How things have changed, I remember the discipline I benefited from in my days at school
Stabroek News
February 8, 2002

Dear Editor,

On Tuesday 29th January I attended a term level meeting at the Richard Ishmael Secondary School. The main purpose of this meeting was to apprise parents of some of the problems being encountered with students and to advise how they could assist.

It was reported that students are usually given homework and other assignments but many fail to turn in the completed work and are quite unconcerned about the non submission. I sat on my bench and I wondered.

Another teacher lamented the fact that many students placed more emphasis on paid extra lessons rather than the free tuition given in schools. The classroom is considered a place to play and relax. Again I sat on my bench and I wondered.

Parents were told that the Ministry of Education informed the school's administration that if a report was received that a student was flogged in school, the head mistress and the teacher involved would be sent home pending investigations. I remained rooted to my bench and I wondered.

I asked myself what are we nurturing for the future. The indiscipline in some homes is now being transferred to the classroom as some children show total disregard for schoolwork and the teachers.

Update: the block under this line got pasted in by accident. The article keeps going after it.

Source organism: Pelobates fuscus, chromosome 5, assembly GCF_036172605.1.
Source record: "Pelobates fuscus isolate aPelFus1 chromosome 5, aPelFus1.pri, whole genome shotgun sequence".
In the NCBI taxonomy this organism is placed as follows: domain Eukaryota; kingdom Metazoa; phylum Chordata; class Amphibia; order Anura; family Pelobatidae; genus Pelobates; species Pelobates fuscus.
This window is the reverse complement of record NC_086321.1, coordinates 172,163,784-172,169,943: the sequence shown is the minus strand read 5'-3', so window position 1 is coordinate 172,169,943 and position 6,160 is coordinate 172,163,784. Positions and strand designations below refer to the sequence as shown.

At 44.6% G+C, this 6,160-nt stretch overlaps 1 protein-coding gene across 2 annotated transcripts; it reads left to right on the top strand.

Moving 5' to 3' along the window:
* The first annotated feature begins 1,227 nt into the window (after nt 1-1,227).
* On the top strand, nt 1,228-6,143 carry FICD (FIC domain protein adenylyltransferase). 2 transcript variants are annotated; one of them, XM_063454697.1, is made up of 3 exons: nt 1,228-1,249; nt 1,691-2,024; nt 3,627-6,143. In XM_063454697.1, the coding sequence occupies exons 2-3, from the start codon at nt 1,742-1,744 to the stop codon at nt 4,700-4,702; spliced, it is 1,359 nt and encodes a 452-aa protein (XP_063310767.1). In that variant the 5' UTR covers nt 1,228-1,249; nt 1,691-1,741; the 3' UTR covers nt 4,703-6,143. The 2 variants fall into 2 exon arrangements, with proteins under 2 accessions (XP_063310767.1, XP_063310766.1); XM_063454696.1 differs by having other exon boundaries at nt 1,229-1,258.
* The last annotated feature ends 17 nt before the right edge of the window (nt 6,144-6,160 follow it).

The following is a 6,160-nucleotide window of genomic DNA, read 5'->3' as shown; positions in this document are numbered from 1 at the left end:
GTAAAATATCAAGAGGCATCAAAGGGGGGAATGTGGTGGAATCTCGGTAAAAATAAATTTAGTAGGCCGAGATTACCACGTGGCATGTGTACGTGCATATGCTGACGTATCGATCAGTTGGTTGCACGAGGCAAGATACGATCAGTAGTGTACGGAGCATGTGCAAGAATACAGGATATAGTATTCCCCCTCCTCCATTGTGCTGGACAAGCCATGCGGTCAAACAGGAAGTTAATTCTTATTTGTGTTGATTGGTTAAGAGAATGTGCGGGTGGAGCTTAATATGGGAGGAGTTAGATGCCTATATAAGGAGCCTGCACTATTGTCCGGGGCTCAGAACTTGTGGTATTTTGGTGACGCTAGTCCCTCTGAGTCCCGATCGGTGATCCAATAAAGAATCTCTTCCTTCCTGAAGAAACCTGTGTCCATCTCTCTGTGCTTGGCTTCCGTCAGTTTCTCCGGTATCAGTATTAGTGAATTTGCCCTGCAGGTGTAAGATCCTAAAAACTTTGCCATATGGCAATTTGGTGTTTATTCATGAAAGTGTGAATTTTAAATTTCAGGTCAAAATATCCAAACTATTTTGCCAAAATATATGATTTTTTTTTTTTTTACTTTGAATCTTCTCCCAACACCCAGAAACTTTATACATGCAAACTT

The debate on corporal punishment goes on and while the popular view is that it is barbaric and constitutes child abuse, many opponents flog their children at home. Consider the teacher who is conscientious and wants to facilitate learning. She turns up to work, on time and the students stroll in at their own time. She asks for the homework, few did it. She places work on the chalkboard and proceeds to check the homework handed in. There is giggle, talking and open play. She can talk but remember no whip

It is for this reason that some teachers have adopted the attitude that " I am here to help you learn but if you don't care, neither do I".

I am not a pessimist but the reality is, that many students on this road of indiscipline are courting failure in life. Parents, therefore, need to let teachers know that they support their efforts and are behind them in the pursuit of education for their children.

During my years at the St. Philips Anglican School I felt the discipline of teachers like Ms Borse, Yellery, Patterson, Holder and Mr. Hugh Dyer. Headmaster Basil Arno saw that discipline was maintained.

The wild cane was evident, learning took place (not under duress), there was respect for teachers and parents never clashed with teachers nor students.

Today it is woefully different. If parents and children abuse neighbours, using expletives, what chance is there for teachers to enforce discipline in schools? I have witnessed what sparing the rod has done for children and I contend that once it is humanely done, students benefit through enforced discipline because they show respect for authority and are easier guided.

I saw Mrs Holder about fifteen years ago and while reminding her who I was, I told her that I felt her cane in school. Her reply to me was, "I'm sure it made you a better person."

It sure did, miss, it sure did.

Yours faithfully,

L. Dunsford Dickson